5 Trends Shaping the Future of ITOM
5 Trends Shaping the Future of ITOM
We look at the trends that promise to bring great agility to the IT industry and increase teams' ability to meet changes in project requirements.
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The ITOM team often finds itself locked in a tug-of-war. The lofty objective of achieving speed, adaptability, and agility often stands at odds with the need to ensure stability and high uptime. The desire to help the business achieve accelerated growth in today’s fast-changing environment frequently heads into conflict with the compulsion to tighten purse strings and optimize costs.
For IT operations, the solution doesn’t lie in forsaking one goal to embrace another. It is about doing more with less, whilst delivering greater benefits in line with the wider business goals of the organization. Traditional paradigms no longer work.
A closer look at the upcoming trends is thus necessary to understand the complexities and direction of this critical function.
Cloud computing has left an indelible impression on IT practices. Gartner predicts that by 2020, only 20% of enterprise workloads will remain on-premise.
That IT will implement and manage hybrid clouds with a heavy and possibly dominant dose of public IaaS and SaaS is quite clear at this point. What is also irrefutable is that managing a mix of private cloud, virtualization, and public cloud platforms will pose new challenges for IT, from a monetary as well as a management perspective.
Workload migrations between on-premises and off-premises facilities – consisting of a hugely complex web of diverse providers—will be difficult and expensive. It will bring in many tricky problems in the areas of end-to-end performance monitoring, root cause analysis, and overall systems maintenance.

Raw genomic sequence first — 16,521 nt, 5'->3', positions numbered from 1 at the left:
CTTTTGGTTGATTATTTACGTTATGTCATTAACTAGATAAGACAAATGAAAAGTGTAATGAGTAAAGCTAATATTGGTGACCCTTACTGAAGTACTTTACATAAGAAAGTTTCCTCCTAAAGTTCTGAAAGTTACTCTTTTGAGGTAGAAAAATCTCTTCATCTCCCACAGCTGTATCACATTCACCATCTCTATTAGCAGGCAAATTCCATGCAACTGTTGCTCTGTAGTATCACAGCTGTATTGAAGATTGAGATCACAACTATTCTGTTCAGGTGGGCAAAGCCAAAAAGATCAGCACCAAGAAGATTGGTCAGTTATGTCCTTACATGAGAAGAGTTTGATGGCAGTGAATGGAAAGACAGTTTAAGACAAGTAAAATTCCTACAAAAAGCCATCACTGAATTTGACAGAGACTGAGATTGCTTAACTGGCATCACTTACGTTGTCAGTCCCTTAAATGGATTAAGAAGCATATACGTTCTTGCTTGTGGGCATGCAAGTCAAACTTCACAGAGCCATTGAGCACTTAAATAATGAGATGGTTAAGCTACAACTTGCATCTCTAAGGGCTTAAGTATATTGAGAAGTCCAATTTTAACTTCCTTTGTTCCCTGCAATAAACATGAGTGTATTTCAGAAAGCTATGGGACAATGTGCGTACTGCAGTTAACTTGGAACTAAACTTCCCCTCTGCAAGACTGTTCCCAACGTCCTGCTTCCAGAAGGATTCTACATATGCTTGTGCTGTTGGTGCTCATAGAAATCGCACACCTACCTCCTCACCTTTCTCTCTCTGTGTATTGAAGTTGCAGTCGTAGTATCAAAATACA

When the entire IT deployment is in your own data center, it is comparatively simpler to figure out precisely where performance issues exist. But, with multiple entities involved in a hybrid IT environment, the plot just gets way more convoluted. Does the issue exist in the user's access device, your data center, your network, the service provider's data center, their network, or the global network that connects everything together?
After all, if you can’t see it, how can you optimize it?
In this scheme of things, IT ops need the mythical ‘single pane of glass’ that offers visibility into the dedicated IT infrastructure, and as much of the public platform as the service provider will allow.
ITOM practices for hybrid cloud may still be relatively immature at the moment, but major vendors such as CA Technologies, IBM, and even ServiceNow have seen the writing on the wall, and are continuously expanding their standard systems management platforms to support this sort of approach.
The application container segment is expected to grow from $762 million in 2016 to $2.7 billion by 2020.
Ever since containerization exploded onto the scene, it has been creating ripples in IT circles. The technology promises to significantly transform the way IT operations are carried out. Containers are highly scalable and transient entities that allow new forms of agile application development. They provide for compartmentalization into microservices that can be run on physical systems or VMs.
As more and more application developers embrace containers as a primary tool for development, it would become vital for IT to provide the infrastructure and operations support needed to deploy and manage their container-based applications at scale. While application containers promise rapid scaling, flexibility, and ease of use, their arrival in the data center may prove disruptive.
A typical container lasts only for a few milliseconds, compared to a physical server which may last for years, or a virtual machine which may run for weeks or months. The highly scalable and transient nature of containers calls for a much more detailed control over workload management such as automation and orchestration. Data center admins will need to account for how they affect server capacity.
Hewlett Packard Enterprise (HPE) recently announced a major update of its IT Operations Management (ITOM) software applications, with new container-based versions. The new microservice and containerized architecture will allow simpler deployment and faster versioning, as well as improved scalability.